The Phils won 66 games last year, but that number is deceiving. Their Pythagorean Win-Loss Record, based on their run differential last season, was 72-90. That means, they should have won 72 games, but some bad luck negatively affected their win total. Not only that, they finished one game under .500 in the second half once Michael Saunders, Howie Kendrick, Tommy Joseph, Maikel Franco and Cameron Rupp were largely replaced by Aaron Altherr, Nick Williams, Rhys Hoskins, J.P. Crawford and a mix of Jorge Alfaro and Andrew Knapp.

This is not a 66-win team. So, let’s start with a base of 72 wins. Improvements by the young players and the addition of Carlos Santana and the two relievers has me thinking this was a team destined to be about 8-10 wins better in 2018. Fangraphs used their 66-win total from a year ago and projected them to be a 75-win team prior to the addition of Jake Arrieta. That’s an 8-win improvement.

If you believe Arrieta is a three-win improvement over whoever their No. 5 starter would be, that means you’re looking at an 83 or 84-win team, if you’re using that 72-win Pythagorean win-loss record as your base. Now say the Phils add Cole Hamels for the stretch run, and he’s pitching effectively. Suddenly, you’re an 85 or 86-win team in a National League with some solid wild card contenders who all have lots of holes.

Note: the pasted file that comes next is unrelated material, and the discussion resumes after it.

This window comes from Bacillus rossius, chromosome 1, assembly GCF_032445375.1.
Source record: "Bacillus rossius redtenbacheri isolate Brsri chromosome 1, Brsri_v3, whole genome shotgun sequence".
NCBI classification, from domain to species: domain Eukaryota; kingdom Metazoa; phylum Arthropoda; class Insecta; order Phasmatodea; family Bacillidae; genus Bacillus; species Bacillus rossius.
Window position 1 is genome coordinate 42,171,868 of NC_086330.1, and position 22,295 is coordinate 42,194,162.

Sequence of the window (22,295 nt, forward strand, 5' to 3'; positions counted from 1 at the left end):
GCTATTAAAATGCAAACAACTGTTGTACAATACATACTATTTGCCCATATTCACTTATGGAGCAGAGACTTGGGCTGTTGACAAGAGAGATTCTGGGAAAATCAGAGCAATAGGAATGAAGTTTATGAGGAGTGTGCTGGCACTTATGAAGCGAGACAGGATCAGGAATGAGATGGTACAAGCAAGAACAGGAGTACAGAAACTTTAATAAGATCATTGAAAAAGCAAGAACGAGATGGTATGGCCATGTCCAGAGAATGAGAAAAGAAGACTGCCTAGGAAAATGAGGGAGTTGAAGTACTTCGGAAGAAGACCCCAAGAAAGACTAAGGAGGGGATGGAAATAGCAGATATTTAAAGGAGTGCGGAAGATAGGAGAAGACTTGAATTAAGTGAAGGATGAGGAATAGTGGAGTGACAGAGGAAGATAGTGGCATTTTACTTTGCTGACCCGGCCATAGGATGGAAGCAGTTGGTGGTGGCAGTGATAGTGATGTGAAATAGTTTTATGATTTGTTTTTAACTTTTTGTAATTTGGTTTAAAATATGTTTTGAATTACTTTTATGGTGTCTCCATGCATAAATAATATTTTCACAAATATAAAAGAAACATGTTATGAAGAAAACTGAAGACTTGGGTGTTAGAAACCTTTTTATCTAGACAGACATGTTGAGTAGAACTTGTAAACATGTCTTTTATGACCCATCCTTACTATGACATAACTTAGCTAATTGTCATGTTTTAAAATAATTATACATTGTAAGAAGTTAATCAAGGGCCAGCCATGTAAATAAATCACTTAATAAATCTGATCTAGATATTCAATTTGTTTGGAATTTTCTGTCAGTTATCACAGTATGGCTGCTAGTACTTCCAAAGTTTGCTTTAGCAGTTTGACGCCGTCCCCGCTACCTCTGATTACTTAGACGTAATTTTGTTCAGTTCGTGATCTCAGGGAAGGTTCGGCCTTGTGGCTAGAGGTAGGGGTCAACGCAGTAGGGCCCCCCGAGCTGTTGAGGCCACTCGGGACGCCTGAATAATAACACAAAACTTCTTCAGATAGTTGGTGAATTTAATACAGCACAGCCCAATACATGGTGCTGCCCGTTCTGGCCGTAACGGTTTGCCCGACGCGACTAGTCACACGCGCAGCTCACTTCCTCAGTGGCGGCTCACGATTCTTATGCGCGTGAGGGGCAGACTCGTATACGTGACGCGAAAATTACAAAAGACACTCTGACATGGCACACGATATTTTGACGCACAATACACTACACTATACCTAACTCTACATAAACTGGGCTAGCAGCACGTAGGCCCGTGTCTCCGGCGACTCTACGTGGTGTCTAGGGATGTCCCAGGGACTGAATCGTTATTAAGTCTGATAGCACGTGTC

Look, it’s pie-in-the-sky optimism, I know that. Initially, I didn’t think they would go to the playoffs this year. But while I think the Diamondbacks return to the postseason, I don’t think the Brewers improved their starting rotation enough to get in, the Mets are too top-heavy, the Giants are too old, and the Cardinals are in a much tougher division.

Yes, everything would have to go right for the Phillies to pull this off. But springtime is the time for optimism, and it’s been a while since we had the ability to be this optimistic.

So yes, the Phillies are going to the playoffs in 2018. Let’s hope this is the one I get right this year.

On this episode of Hittin’ Season, I talk with numberFire’s Jim Sannes about the upcoming fantasy baseball season and explore which Phillies players he expects to make a big impact in fantasy this year.